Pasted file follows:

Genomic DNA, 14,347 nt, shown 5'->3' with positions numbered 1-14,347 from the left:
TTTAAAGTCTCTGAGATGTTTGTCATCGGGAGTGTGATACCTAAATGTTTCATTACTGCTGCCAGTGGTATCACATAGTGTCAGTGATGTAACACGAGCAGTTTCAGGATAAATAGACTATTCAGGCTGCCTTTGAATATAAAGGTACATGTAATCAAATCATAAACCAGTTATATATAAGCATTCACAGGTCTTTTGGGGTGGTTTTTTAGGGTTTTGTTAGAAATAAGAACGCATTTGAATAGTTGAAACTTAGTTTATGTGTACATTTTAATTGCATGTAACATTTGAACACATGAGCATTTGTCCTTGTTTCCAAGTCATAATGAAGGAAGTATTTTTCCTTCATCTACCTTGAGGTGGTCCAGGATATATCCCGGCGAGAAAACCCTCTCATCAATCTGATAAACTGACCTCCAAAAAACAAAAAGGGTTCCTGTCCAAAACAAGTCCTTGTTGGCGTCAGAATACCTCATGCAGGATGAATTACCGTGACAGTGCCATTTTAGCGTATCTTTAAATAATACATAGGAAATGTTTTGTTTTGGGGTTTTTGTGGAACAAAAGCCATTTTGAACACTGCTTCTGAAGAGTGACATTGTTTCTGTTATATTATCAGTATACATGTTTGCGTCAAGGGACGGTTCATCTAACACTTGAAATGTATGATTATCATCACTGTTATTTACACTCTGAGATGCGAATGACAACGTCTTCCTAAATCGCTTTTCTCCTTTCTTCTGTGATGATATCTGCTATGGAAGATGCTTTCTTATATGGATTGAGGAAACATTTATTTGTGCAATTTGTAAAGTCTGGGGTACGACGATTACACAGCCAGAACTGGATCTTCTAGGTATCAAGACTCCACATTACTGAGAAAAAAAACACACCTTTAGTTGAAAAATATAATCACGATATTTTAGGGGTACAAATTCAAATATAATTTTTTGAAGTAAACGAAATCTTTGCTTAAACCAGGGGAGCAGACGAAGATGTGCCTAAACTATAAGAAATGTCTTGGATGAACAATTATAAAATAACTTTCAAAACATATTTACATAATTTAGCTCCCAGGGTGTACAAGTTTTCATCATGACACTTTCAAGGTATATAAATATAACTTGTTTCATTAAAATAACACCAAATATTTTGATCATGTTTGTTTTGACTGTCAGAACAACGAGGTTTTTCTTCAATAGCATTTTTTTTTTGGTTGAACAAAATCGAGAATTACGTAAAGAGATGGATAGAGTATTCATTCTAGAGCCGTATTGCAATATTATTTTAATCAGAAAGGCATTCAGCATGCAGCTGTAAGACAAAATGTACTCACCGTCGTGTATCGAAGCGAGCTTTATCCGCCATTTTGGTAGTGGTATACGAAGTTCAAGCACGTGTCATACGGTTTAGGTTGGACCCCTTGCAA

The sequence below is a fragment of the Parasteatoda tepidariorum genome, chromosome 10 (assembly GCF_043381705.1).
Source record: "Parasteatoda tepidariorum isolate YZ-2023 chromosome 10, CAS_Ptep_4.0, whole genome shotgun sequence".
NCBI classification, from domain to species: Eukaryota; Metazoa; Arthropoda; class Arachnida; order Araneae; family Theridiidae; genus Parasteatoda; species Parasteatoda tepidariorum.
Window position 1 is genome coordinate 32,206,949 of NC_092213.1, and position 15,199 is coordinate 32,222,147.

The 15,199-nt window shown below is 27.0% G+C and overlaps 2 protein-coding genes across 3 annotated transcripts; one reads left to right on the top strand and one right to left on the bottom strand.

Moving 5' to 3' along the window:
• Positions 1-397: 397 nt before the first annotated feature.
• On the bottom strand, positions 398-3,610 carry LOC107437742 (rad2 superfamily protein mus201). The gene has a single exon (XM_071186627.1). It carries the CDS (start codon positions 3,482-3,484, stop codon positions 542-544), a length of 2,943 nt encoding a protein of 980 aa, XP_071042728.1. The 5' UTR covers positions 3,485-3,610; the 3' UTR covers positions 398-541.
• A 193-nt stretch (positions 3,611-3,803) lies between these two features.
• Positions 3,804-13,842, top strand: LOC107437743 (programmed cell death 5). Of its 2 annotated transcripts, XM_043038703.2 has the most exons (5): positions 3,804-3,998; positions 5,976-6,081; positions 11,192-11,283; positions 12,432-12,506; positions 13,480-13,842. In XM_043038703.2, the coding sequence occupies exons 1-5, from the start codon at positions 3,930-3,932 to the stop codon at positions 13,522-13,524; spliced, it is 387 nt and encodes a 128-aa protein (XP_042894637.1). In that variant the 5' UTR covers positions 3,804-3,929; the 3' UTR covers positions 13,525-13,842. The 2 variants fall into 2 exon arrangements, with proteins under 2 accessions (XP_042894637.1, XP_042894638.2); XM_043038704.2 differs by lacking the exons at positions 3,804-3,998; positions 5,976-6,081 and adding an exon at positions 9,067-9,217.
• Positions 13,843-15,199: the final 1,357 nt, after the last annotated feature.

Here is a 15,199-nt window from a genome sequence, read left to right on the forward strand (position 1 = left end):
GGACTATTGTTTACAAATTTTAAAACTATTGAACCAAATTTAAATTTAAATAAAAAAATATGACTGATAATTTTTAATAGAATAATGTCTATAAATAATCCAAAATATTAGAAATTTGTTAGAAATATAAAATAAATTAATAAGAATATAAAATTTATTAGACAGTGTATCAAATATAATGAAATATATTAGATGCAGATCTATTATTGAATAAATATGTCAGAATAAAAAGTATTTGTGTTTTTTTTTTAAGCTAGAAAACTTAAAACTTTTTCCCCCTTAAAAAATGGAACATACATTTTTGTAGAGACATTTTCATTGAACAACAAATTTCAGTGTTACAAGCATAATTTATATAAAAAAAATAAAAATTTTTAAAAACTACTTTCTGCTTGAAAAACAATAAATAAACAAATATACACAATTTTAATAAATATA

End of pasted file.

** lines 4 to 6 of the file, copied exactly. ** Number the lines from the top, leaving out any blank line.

Source record: "Parasteatoda tepidariorum isolate YZ-2023 chromosome 10, CAS_Ptep_4.0, whole genome shotgun sequence".
NCBI classification, from domain to species: Eukaryota; Metazoa; Arthropoda; class Arachnida; order Araneae; family Theridiidae; genus Parasteatoda; species Parasteatoda tepidariorum.
Window position 1 is genome coordinate 32,206,949 of NC_092213.1, and position 15,199 is coordinate 32,222,147.